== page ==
If we choose the matrix multiplication as group multiplication, then the group (G,\circ) is a group. The same set, with the operation “addition of matrices” (G,+) is NOT a group. This is left as an exercise for you.

Example 3. Let G denote the set of 2\times 2 matrices with determinant equal to one (the unit) and complex “entries”. A generic element of this set is:

X=\begin{pmatrix} a & b\\ c & d\end{pmatrix}

It satisfies \det X=+1, where the determinant is defined to be (of course, a little of linear algebra is assumed to be known) \det X= ad-bc=1.

This group, with the ordinary matrix multiplication as group operation, is in fact a well defined group, since:

i) \det (AB)=\det (A)\det B

ii) I is the identity matrix \mathbb{I}=\begin{pmatrix}1 & 0\\ 0 & 1\end{pmatrix}

iii) \forall A\in G\exists A^{-1}\in G since \det A=1\Rightarrow \det A^{-1}=1.

iv) The associative law holds for matrix multiplication and thus (G,\circ) is a group (of matrices).

Example 4. The set (\mathbb{Z},\circ), with \circ defined by n\circ m=n+m+1 is a group. It can be easily proved checking that the neutral element is e=-1 and the inverse is n^{-1}=-n-2.

Example 5. The sets (\mathbb{Z},+), (\mathbb{Q},+), (\mathbb{R},+), (\mathbb{C},+) are abelian groups.

Example 6.  The set of every 2\times 2 matrix with real or complex numbers with the operation + defined by

\begin{pmatrix}a & b\\ c & d\end{pmatrix}+\begin{pmatrix}a' & b'\\ c' & d'\end{pmatrix}=\begin{pmatrix}a+a' & b+b'\\ c+c' & d+d'\end{pmatrix}

is a group.

Example 7.  The “special” rotation group in two dimensions, commonly referred as SO(2), is given by the matrices of the following class:

R(\theta)=\begin{pmatrix}\cos \theta & \sin \theta\\ -\sin\theta & \cos \theta\end{pmatrix}

This group is in fact abelian (something that it is NOT generally true with 3D or higher dimensional “rotation groups”). It can be easily proved that the composition of 2 different matrices of the above type is another matrix of the same type, and that the inverse or the unit element exist for every continuous and differentiable function f of two arguments. The neutral element is in fact R(0)=I and R(\theta)^{-1}=R(-\theta).

Example 8.   The 3D  “special” rotation group SO(3) is defined by the set of the following 3 matrices (related to the celebrated Euler angles):

R(\theta_1,\theta_2,\theta_3)=R(\theta_1)R(\theta_2)R(\theta_3)

R(\theta_1,\theta_2,\theta_3)=\begin{pmatrix}1 & 0 & 0\\ 0 & \cos\theta_1 & -\sin\theta_1\\ 0 & \sin\theta_1 & \cos\theta_1\end{pmatrix}\begin{pmatrix}\cos\theta_2 & 0 & -\cos\theta_2\\ 0 & 1 & 0\\ \sin\theta_2 & 0 & \cos\theta_2\end{pmatrix}\begin{pmatrix}\cos\theta_3 & -\sin\theta_3 & 0\\ \sin\theta_3 & \cos\theta_3 & 0 \\ 0 & 0 & 1\end{pmatrix}

or equivalently R has the form

\begin{pmatrix}\cos\theta_2\cos\theta_3 & -\cos\theta_2\sin\theta_3 & -\sin\theta_2\\ -\sin\theta_1\sin\theta_2\cos\theta_3+\cos\theta_1\sin\theta_3 & \sin\theta_1\sin\theta_2\sin\theta_3+\cos\theta_1\cos\theta_3 & -\sin\theta_1\cos\theta_2\\ \cos\theta_1\sin\theta_2\cos\theta_3+\sin\theta_1\sin\theta_3 &-\cos\theta_1\sin\theta_2\sin\theta_3+\sin\theta_1\cos\theta_3 & \cos\theta_1\cos\theta_2\end{pmatrix}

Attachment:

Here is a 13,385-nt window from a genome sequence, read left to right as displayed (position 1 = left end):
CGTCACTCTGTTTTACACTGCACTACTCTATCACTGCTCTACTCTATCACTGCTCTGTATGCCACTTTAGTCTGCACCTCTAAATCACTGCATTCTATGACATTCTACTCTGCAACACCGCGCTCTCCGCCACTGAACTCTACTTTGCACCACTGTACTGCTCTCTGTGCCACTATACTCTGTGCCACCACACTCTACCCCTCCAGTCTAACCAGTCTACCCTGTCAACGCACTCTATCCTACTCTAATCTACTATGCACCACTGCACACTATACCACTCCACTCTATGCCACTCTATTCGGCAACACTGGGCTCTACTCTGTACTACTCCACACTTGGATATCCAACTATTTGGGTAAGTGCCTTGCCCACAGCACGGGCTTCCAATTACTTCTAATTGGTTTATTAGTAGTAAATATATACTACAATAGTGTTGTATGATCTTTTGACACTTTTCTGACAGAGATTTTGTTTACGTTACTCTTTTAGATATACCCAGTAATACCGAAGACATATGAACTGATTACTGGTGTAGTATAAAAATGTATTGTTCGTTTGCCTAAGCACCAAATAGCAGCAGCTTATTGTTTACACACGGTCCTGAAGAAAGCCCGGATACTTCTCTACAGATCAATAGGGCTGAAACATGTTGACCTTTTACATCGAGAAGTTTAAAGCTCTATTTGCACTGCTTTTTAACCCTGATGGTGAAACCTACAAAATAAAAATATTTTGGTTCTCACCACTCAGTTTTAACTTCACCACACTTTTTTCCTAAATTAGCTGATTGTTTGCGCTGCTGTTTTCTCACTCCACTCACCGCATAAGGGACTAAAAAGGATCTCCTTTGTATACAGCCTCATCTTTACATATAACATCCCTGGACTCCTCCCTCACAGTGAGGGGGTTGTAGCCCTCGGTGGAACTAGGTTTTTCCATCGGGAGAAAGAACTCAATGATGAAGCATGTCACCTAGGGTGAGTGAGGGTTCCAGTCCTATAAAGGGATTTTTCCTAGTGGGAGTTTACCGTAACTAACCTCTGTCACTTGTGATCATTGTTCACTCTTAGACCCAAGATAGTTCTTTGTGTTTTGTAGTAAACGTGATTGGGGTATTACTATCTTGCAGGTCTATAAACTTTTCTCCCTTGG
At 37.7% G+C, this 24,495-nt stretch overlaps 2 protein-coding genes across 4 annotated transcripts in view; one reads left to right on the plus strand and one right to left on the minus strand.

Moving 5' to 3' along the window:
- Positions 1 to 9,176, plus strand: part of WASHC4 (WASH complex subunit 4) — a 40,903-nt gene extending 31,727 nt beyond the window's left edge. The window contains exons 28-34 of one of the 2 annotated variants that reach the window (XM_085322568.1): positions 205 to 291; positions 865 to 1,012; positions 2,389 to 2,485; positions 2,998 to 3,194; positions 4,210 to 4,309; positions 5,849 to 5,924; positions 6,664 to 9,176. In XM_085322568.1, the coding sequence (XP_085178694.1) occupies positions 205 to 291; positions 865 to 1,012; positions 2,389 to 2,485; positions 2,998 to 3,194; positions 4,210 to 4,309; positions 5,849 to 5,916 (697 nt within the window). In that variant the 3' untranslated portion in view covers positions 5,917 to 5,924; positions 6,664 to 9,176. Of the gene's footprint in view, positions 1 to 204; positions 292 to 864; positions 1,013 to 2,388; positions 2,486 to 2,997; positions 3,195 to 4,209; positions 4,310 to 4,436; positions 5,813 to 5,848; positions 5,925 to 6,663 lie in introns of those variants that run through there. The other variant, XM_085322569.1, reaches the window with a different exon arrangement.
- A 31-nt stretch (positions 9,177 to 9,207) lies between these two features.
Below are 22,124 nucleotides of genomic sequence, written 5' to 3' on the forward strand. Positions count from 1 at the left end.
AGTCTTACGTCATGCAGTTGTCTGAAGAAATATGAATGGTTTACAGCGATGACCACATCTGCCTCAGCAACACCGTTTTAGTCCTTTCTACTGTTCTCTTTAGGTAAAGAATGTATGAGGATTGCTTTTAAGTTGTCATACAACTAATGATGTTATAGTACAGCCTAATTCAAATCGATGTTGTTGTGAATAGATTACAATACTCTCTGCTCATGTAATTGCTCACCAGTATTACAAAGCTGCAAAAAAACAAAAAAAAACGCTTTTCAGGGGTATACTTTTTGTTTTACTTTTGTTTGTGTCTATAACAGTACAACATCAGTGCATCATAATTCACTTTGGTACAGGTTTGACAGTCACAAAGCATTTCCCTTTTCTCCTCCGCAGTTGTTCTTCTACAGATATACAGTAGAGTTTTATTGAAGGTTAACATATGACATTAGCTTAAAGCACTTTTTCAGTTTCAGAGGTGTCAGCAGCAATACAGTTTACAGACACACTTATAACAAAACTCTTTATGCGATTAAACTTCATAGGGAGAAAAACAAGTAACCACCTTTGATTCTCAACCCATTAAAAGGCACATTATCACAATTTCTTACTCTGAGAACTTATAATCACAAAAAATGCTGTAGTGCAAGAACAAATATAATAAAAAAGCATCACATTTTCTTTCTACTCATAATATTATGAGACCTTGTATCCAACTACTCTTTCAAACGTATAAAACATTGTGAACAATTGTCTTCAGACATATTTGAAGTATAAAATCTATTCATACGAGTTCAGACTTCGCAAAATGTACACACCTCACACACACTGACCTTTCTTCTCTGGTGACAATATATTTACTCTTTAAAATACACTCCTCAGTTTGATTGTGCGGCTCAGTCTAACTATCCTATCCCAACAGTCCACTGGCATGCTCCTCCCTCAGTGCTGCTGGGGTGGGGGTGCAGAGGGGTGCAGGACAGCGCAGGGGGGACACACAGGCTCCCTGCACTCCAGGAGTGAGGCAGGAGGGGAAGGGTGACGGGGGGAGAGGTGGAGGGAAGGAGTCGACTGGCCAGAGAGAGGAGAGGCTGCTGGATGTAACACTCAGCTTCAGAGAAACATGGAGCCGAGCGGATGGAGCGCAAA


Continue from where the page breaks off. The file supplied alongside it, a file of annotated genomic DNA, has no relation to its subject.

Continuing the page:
This matrix is also important in neutrino oscillations and quark mixing. However, there the notation is a little bit different (beyond the fact that it has also extra “complex phases”). To simplify the notation and writing above, we can write \sin\theta_i=s_i and \cos\theta_j=c_j whenever i,j=1,2,3 (even the notation is useful with “extra dimensions” or higher dimensional rotation groups), so the above 3D matrix is rewritten as follows:

R(1,2,3)=\begin{pmatrix}c_2c_3 & -c_2s_3 & -s_2\\ -s_1s_2c_3+c_1s_3 & s_1s_2s_3+c_1c_3 & -s_1c_2\\ c_1s_2c_3+s_1s_3 & -c_1s_2s_3+s_1c_3 & c_1c_2\end{pmatrix}

In this case, the inverse element and the composition function are not “so easiy” as in the 2D case but they can be computed if you are patient and careful enough in a straightforward way. In particular, the composition rule for 3D rotations is NOT symmetrical in its arguments, and it shows that the group is non-abelian (although it has abelian subgroups, of course).

Example 9. The Lorentz group in 1D space and 2D spacetime is defined by the set of matrices ( with matrix multiplication and units c=1, i.e., natural):

L(v)=\left\{\dfrac{1}{\sqrt{1-v^2}}\begin{pmatrix} 1 & -v\\ -v & 1\end{pmatrix}/ v\in (-1,1)\right\}

This group, as it has OPEN intervals, and they are not closed, is “non-compact”. Non-compactness is an ackward property sometimes in physical/matheamtical applications, but it is important to know that feature. Compact groups are groups with parameters belonging to closed and bound/finite intervals (i.e., the interval limits can not be “infinite”). The Lorentz group in 2D spacetime IS abelian, and L(0)=e=I. However, it has a modified “cool” composition rule (the relativistic “addition” of velocities) given by the function:

v_3=\dfrac{v_1+v_2}{1+v_1v_2}

Moreover, the elements can be parametrized by a new parameter \theta, sometimes called “boost”, and defined as:

\exp(\theta)=\dfrac{1}{\sqrt{1-v^2}}

In terms of the boost parameter, Lorentz 2D spacetime transformations can be rewritten as follows:

L(\theta)=\dfrac{1}{\sqrt{1-v^2}}\begin{pmatrix}1 & -v\\ -v & 1\end{pmatrix}=\begin{pmatrix}\cosh\theta & -\sinh\theta\\ -\sinh\theta & \cosh\theta\end{pmatrix}

The composition rule with this parametrization is in fact very simple and it is related to hyperbolic trigonometry.